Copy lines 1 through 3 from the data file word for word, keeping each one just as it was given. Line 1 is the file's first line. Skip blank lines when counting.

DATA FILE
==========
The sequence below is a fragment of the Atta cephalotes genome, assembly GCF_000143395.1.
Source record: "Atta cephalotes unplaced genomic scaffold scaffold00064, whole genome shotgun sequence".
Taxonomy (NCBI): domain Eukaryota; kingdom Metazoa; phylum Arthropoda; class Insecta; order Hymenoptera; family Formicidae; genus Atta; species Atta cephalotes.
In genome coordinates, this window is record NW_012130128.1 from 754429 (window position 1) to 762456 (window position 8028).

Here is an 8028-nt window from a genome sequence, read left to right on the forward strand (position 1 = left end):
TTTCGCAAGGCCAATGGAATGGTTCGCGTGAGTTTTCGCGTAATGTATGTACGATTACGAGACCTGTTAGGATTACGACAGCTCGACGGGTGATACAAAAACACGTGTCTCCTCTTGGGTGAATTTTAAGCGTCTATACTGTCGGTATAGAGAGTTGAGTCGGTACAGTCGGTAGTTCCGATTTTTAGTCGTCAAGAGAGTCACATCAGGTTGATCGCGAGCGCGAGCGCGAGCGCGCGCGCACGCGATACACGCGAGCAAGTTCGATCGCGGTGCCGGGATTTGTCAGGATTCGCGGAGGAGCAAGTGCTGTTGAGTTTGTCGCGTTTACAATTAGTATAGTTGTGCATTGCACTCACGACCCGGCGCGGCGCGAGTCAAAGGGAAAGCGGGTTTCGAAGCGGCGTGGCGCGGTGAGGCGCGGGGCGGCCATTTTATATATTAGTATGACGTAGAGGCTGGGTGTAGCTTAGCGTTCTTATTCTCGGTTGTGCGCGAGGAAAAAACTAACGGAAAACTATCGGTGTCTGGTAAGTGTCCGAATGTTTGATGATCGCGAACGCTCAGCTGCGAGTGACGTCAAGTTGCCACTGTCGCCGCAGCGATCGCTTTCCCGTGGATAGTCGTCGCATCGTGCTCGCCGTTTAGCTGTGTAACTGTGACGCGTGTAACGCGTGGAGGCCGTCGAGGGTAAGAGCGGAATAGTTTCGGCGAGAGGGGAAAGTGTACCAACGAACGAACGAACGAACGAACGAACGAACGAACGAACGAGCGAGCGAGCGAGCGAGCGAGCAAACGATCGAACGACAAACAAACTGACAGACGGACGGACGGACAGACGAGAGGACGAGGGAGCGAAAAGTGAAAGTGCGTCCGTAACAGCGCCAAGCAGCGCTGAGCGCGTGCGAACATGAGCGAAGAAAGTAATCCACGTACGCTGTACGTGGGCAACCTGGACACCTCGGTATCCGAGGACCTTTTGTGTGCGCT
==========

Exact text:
The sequence below is a fragment of the Atta cephalotes genome, assembly GCF_000143395.1.
Source record: "Atta cephalotes unplaced genomic scaffold scaffold00064, whole genome shotgun sequence".
Taxonomy (NCBI): domain Eukaryota; kingdom Metazoa; phylum Arthropoda; class Insecta; order Hymenoptera; family Formicidae; genus Atta; species Atta cephalotes.